Carbo load (and burn it off) on these Washington bike rides with a sweet spot.

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My idea of a perfect weekend is to hop on a bike and go for a ride.

The cool morning wind is an excellent tonic. The exercise gets you going for the rest of the day. But what really makes for an outstanding outing is a bakery at the end of the ride.

We’re not talking Safeway doughnuts, here. We’re talking about a place where, if you’re up early enough, the bakers are rolling out dough back in the kitchen and the ovens are radiating the smell of yeast.

Here are five destinations worth your effort:

Holly B’s Bakery on Lopez Island

It was on Lopez Island, the first ferry stop in the San Juans, that I first discovered the excellence of this particular plan. My soon-to-be husband and I camped there, at Odlin County Park, and rode our bikes the 4 miles into town, which on Lopez is known as The Village. When we had kids, we bought a small cabin at the south end with another family.

From either direction, the goal was the same: Holly B’s. Presided over for nearly four decades by the warm spirit of Holly Bower, the bakery offered fat cinnamon rolls, beautifully braided almond butterhorns, assorted croissants, cookies, pizza and baguettes whose browned crusts gleamed nicely against the warm wood of the display shelves.

Holly’s motto is “With love and butter,” a salutation as much as an ingredients list. The butter isn’t only in the dough, there’s a vat of it on the counter, complete with a wooden paddle, because that cinnamon roll, which already weighs about a quarter pound, really needs more butter on top.

A seismic shift occurred on Lopez this spring. Holly sold the bakery. The new owner, Seattle transplant Stephanie Smith, is keeping the same name, the same warm vibe, and honoring Holly with T-shirts and pastry bags stamped “Celebrating 40 years of love and butter.”

Stephanie has kept the farmhouse favorites, while also trending French. She’s added maca­rons, meringues (mocha recently) and Nutella brioche, and promises additional innovations.

Lopez is the flattest of the San Juan Islands and rewards cyclists with views of spring lambs, late summer hay bales and year-round vistas of mountains and water. From tip to toe, the island is just 12 miles long, so you can choose your destination and degree of difficulty. It’s a relatively flat ride to the village from the ferry landing (except for that first half-mile uphill). The north end of the island also has quintessential views of ferryboats out on the channel and of farmlands, some still plowed by massive Belgian horses.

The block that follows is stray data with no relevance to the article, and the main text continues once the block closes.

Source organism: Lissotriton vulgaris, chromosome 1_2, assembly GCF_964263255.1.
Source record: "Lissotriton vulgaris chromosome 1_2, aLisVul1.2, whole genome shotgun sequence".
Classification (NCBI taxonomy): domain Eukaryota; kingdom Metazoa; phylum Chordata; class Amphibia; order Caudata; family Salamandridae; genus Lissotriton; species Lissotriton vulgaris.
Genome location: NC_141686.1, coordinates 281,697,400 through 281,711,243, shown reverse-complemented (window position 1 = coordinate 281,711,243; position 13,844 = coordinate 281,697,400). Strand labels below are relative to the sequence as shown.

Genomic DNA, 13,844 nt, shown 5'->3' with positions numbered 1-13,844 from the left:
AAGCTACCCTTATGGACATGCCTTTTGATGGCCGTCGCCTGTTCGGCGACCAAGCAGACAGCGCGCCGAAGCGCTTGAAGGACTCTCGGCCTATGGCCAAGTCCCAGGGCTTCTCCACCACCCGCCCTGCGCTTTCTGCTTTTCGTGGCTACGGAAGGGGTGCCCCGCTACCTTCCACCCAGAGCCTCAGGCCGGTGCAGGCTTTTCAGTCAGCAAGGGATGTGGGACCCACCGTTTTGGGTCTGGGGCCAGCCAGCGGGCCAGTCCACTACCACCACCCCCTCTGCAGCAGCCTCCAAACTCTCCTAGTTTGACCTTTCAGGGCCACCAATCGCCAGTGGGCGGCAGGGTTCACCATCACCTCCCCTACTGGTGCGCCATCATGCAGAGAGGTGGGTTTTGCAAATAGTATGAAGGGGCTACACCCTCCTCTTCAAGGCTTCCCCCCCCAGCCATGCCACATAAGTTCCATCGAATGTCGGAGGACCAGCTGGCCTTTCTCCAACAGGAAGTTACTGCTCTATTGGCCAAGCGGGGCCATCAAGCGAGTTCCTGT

The only stretch you want to avoid is Center Road, up the middle of the island, with speeds of 45 mph and no shoulders.

• Holly B’s Bakery, 211 Lopez Road, Lopez Island; 360-468-2133,


Blackbird Bakery on Bainbridge

Blackbird Bakery in downtown Winslow is barely three blocks (and only slightly uphill) from the Bainbridge Island ferry dock. You could walk your bike and be there in about eight minutes. But that would be cheating. That would totally undermine the burn-and-earn philosophy of a destination bakery.

On weekend mornings, the bakery fills with dads and their young children sprawled across retro wooden booths, women just off the water from the local crew team (talk about earning your carbs!) and tourists exploring Winslow’s charming downtown.

Professional duty required me to try not one pastry, or even two, but a couple of bites of at least five. Strictly in the interests of research. the Cherry Luna, coiled like a Danish with tart fruit and a boozy glaze, was one of my favorites. Another was the Morning Glory muffin studded with pineapple, carrots, pumpkin seeds and coconut. Lest that sound too healthful, big sugar crystals glittered on the dome. It was surprisingly light, moist and, as a bonus to the bakery-challenged among us, gluten-free.

On a sunny summer Sunday, we grabbed our pastries and headed out to Fay Bainbridge Park on the east side of the island. The long sand beach looks back to the Seattle skyline. It’s a great spot for skipping through shallows or settling in with the Sunday Seattle Times. At 8 miles one way, it’s a moderately challenging ride with a lot of hills, but not the worst.

• Blackbird Bakery, 210 Winslow Way E., Bainbridge Island; 206-780-1322,


Black Diamond Bakery